8 * 4^{10}

= (2^{3})(2^{2})^{10}

We also need to use the property of exponents that (a^{b})^{c} = a^{bc}. We can rewrite (2^{2})^{10} as 2^{2x10} = 2^{20}.

(2^{3})(2^{2})^{10}

= (2^{3})(2^{20})

Finally, we must use the property of exponents that a^{b }* a^{c} = a^{b+c}.

(2^{3})(2^{20}) = 2^{23}

The answer is 2^{23}.

### Example Question #1 : Exponents

If 3 + 3^{n+3} = 81, what is 3^{n+2 }?

**Possible Answers:**

81

3

26

18

9

**Correct answer:**

26

3 + 3^{n+3} = 81

In this equation, there is a common factor of 3, which can be factored out.

Thus, 3(1 + 3^{n+2}) = 81

Note: when 3 is factored out of 3^{n+3}, the result is 3^{n+2} because (3^{n+3} = 3^{1} * 3^{n+2}). Remember that exponents are added when common bases are multiplied. Also remember that 3 = 3^{1}.

3(1 + 3^{n+2}) = 81

(1 + 3^{n+2}) = 27

3^{n+2} = 26

Note: do not solve for n individually. But rather seek to solve what the problem asks for, namely 3^{n+2}.

### Example Question #1 : Exponents

If f(x) = (2 – x)^{(x/3)}, and 4^{n} = f(10), then what is the value of n?

**Possible Answers:**

–2

2

–5

5

0

**Correct answer:**

5

First, let us use the definiton of f(x) to find f(10).

f(x) = (2 – x)^{(x/3)}

f(10) = (2 – 10)^{(10/3)}

= (–8)^{(10/3)}

In order to evaluate the above expression, we can make use of the property of exponents that states that a^{bc} = (a^{b})^{c} = (a^{c})^{b}.

(–8)^{(10/3)} = (–8)^{10(1/3)} = ((–8)^{(1/3)})^{10}.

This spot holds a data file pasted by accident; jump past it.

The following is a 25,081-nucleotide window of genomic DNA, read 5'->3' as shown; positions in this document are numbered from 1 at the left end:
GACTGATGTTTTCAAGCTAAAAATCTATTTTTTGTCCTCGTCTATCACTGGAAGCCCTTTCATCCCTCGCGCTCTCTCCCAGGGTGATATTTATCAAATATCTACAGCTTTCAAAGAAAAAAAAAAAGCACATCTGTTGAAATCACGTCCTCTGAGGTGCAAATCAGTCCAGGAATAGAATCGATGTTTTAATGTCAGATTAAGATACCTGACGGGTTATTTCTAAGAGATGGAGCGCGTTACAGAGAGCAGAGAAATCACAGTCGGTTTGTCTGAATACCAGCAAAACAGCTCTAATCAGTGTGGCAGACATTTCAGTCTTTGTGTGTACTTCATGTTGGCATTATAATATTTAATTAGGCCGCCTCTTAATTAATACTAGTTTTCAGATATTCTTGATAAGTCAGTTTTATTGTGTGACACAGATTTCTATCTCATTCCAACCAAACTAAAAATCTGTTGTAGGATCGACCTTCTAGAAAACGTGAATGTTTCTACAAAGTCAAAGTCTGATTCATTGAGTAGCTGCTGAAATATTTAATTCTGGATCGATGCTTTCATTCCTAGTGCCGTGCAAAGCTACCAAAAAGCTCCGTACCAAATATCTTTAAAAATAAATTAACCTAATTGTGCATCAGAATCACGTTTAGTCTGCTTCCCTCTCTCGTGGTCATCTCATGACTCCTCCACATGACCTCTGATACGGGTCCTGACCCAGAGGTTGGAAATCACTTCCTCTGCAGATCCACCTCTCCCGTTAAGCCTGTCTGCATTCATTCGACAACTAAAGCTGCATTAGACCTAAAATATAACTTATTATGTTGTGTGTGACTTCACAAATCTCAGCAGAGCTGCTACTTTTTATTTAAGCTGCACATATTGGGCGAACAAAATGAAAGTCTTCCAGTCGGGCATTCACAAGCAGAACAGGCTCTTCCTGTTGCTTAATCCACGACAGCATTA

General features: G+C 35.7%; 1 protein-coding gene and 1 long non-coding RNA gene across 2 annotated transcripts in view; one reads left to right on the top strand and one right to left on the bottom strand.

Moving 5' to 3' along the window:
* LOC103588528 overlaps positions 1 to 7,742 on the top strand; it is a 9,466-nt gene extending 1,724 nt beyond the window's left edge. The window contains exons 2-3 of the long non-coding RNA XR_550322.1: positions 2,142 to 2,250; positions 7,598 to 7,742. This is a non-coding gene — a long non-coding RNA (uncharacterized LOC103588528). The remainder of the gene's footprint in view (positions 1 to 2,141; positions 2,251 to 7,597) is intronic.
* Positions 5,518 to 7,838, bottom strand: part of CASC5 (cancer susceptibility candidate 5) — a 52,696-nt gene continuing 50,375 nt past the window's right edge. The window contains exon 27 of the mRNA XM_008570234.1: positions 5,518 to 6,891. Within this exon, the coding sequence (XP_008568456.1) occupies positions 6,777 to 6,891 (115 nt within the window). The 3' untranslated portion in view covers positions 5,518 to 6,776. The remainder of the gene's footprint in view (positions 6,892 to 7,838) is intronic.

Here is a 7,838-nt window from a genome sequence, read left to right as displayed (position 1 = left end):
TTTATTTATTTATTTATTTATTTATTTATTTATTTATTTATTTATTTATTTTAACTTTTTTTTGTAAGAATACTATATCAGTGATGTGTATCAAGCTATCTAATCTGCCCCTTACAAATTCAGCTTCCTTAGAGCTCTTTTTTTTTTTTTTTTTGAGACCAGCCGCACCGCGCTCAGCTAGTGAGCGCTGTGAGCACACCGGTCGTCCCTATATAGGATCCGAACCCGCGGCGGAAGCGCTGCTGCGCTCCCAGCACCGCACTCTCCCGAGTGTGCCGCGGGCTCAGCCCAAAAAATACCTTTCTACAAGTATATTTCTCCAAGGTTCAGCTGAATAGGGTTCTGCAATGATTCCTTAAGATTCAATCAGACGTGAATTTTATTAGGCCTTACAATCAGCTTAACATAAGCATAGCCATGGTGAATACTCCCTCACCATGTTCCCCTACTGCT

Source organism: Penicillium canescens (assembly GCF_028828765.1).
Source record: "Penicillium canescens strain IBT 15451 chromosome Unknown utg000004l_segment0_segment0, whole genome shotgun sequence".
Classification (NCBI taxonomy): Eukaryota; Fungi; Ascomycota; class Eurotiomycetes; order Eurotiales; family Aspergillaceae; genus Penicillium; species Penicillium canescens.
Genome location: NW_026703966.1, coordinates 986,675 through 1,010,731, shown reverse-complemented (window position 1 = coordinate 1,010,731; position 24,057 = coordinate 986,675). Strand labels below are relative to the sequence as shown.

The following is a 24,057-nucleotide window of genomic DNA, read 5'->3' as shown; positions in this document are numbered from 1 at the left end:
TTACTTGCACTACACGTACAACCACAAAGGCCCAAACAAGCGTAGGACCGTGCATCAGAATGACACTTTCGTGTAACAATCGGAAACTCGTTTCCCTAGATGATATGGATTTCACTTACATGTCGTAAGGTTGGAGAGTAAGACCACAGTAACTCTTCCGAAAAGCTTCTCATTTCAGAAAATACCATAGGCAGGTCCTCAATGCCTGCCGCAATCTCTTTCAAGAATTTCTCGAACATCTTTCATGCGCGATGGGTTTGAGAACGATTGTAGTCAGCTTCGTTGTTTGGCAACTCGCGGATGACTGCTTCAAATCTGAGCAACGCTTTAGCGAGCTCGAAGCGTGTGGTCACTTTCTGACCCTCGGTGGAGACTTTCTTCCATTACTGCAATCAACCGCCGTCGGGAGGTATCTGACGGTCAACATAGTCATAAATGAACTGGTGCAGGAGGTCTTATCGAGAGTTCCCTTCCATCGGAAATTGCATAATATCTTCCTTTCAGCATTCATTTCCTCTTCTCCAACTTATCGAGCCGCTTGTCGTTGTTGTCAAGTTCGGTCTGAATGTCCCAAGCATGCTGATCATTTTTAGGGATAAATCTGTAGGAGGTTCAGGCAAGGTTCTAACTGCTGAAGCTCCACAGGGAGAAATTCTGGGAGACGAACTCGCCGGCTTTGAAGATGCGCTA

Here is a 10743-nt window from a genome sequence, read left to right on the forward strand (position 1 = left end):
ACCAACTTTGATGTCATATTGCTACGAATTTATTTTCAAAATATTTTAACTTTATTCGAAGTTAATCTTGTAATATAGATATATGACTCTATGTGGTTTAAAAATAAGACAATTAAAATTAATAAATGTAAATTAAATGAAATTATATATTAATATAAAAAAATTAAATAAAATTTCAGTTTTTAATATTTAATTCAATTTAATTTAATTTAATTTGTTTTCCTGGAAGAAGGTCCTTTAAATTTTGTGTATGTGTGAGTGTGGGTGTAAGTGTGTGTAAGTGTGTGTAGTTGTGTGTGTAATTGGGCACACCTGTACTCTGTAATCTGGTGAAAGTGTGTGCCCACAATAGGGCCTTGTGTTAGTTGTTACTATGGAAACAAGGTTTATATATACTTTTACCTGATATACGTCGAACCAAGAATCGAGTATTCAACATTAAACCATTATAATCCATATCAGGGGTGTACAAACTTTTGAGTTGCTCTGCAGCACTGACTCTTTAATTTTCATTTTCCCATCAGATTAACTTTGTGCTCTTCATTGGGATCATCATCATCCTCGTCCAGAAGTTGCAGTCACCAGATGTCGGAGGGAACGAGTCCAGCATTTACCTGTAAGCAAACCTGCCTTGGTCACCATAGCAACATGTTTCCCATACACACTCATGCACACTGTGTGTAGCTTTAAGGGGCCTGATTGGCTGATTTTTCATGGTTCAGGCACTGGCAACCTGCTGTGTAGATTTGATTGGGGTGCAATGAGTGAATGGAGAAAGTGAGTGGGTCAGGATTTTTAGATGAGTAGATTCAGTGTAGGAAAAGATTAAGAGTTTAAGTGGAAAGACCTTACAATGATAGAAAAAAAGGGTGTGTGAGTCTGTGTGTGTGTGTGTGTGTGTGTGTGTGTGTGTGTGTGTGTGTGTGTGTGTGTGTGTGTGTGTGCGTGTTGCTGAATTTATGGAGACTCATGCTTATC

(–8)^{(1/3)} requires us to take the cube root of –8. The cube root of –8 is –2, because (–2)^{3} = –8.

Let's go back to simplifying ((–8)^{(1/3)})^{10}.

((–8)^{(1/3)})^{10} = (–2)^{10} = f(10)

We are asked to find n such that 4^{n} = (–2)^{10}. Let's rewrite 4^{n} with a base of –2, because (–2)^{2} = 4.

4^{n} = ((–2)^{2})^{n} = (–2)^{2n} = (–2)^{10}

In order to (–2)^{2n} = (–2)^{10}, 2n must equal 10.

2n = 10

Divide both sides by 2.

n = 5.

The answer is 5.

### Example Question #1 : Exponents

What is the value of n that satisfies the following equation?

2* ^{n}*·4

*·8*

^{n}*·16 = 2*

^{n}*·4*

^{-n}*·8*

^{-}^{n}

^{-}^{n}**Possible Answers:**

2/3

1/3

0

–1/3

–2/3

**Correct answer:**

–1/3

In order to solve this equation, we are going to need to use a common base. Because 2, 4, 8, and 16 are all powers of 2, we can rewrite both sides of the equation using 2 as a base. Since 2^{2} = 4, 2^{3} = 8, and 2^{4} = 16, we can rewrite the original equation as follows:

2* ^{n} * *4

*8*

^{n}**16 = 2*

^{n}**4*

^{–}^{n }**8*

^{–}^{n }*